Children signal the true state of reality. Healthy, happy children reveal civil arrangements that provide services to those who have no choice in the matter; starving, abandoned children give evidence that the ecology of economics, politics, and environment is deserting those most vulnerable to the decisions of others. The faces of children populate the ads of shrewd marketing campaigns—whether to encourage capitalism or sound the alarm of failing systems.
It is as a child that God reveals the world’s true longing. We long for the basic necessities of life, true; however, we long for so much more. [Sadly, much of the world’s population does not have the luxury of longing for more…] The child is a sign of what matters most to humanity: a sense of inclusion, peaceful relations with others, justice for all, and burgeoning hope for the world to be put to rights. When Isaiah speaks of the young woman who will bear the child, Immanuel, he tells forth God’s intention to redeem—as well as to judge—those called to live into God’s future (Isaiah 7: 10-16). The source of redemption is unlikely—a child who will know “how to refuse the evil and choose the good” (v. 15b).
When I was a graduate student in Cambridge, I had the privilege of regularly attending evensong at King’s College during Advent. The lilting voices of the renowned boys choir invited the congregation to remember that Christ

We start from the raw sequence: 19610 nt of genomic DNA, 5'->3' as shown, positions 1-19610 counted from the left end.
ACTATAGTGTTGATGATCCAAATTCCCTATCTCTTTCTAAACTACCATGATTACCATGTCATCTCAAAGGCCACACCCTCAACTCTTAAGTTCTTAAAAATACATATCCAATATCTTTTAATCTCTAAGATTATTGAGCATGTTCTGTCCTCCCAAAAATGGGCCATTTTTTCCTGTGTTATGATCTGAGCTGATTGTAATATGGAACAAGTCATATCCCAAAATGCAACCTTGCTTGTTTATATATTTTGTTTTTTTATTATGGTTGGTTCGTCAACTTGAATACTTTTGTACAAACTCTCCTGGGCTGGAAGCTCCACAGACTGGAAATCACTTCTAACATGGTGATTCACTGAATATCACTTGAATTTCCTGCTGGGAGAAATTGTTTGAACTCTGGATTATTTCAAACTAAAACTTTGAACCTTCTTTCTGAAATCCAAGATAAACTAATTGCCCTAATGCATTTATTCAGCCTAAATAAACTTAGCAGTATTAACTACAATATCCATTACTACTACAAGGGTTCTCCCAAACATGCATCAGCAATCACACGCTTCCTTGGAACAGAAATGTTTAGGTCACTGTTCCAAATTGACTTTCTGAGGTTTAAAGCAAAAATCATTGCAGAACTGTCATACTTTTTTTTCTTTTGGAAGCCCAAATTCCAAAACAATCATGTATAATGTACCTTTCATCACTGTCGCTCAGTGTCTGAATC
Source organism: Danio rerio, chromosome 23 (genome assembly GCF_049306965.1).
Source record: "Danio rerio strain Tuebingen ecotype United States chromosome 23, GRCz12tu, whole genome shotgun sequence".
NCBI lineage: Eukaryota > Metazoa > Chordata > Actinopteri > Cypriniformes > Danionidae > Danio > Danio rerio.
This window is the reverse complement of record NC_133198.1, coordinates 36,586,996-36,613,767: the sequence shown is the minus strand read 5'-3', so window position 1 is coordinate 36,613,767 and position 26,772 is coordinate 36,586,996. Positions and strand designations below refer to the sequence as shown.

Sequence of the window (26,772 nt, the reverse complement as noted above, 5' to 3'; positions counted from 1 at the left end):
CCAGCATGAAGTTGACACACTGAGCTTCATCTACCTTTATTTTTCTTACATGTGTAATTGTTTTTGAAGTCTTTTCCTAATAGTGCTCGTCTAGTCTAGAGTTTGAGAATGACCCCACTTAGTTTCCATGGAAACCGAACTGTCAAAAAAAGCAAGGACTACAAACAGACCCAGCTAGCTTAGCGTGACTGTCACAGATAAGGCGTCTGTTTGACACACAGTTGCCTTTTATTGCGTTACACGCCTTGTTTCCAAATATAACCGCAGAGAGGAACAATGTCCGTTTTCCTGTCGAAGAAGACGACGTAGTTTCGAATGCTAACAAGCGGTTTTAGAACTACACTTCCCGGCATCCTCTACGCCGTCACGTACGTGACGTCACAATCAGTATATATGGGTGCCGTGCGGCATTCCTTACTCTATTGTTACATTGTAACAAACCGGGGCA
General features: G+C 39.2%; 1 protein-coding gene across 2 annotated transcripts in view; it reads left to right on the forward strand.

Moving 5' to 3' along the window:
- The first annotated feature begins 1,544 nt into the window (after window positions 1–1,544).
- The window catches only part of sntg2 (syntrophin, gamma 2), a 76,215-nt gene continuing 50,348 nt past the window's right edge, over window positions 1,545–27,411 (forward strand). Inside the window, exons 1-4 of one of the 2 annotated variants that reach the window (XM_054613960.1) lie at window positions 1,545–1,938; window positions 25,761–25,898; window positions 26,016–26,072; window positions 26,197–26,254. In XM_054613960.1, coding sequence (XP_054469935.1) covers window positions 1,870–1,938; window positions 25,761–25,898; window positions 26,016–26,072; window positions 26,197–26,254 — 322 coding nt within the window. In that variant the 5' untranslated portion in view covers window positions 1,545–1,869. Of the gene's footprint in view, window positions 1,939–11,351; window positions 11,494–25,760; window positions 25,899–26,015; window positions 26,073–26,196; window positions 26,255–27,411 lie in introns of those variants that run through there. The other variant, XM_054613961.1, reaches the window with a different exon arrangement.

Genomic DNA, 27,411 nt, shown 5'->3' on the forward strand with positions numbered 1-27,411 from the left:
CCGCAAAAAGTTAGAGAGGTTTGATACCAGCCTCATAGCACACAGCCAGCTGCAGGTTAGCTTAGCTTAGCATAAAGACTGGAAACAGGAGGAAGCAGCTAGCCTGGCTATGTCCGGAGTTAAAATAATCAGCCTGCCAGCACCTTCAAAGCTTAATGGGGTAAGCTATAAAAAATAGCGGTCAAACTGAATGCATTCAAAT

“…was little, weak and helpless,
Tears and smiles like us He knew;
And He feels for all our sadness,
And he shares in all our gladness.
Not only did God identify as our “childhood’s pattern,” as the hymn Once in Royal David’s City put it, but the sign of the child breaks down the walls of division. Beyond the choir stalls at the far end of the chapel hangs the lovely Rubens’ painting, “The Adoration of the Magi.” There, kneeling before the infant, are the “kings.” Rather than being portrayed as three Persians, they represent the three known parts of the world, African, Asia, and Europe. The symbolism is striking; it is the child that brings the world’s people together.
As we welcome the child anew, may we also acknowledge him as God’s sign for the world, a sign of hope for all.
Molly T. Marshall
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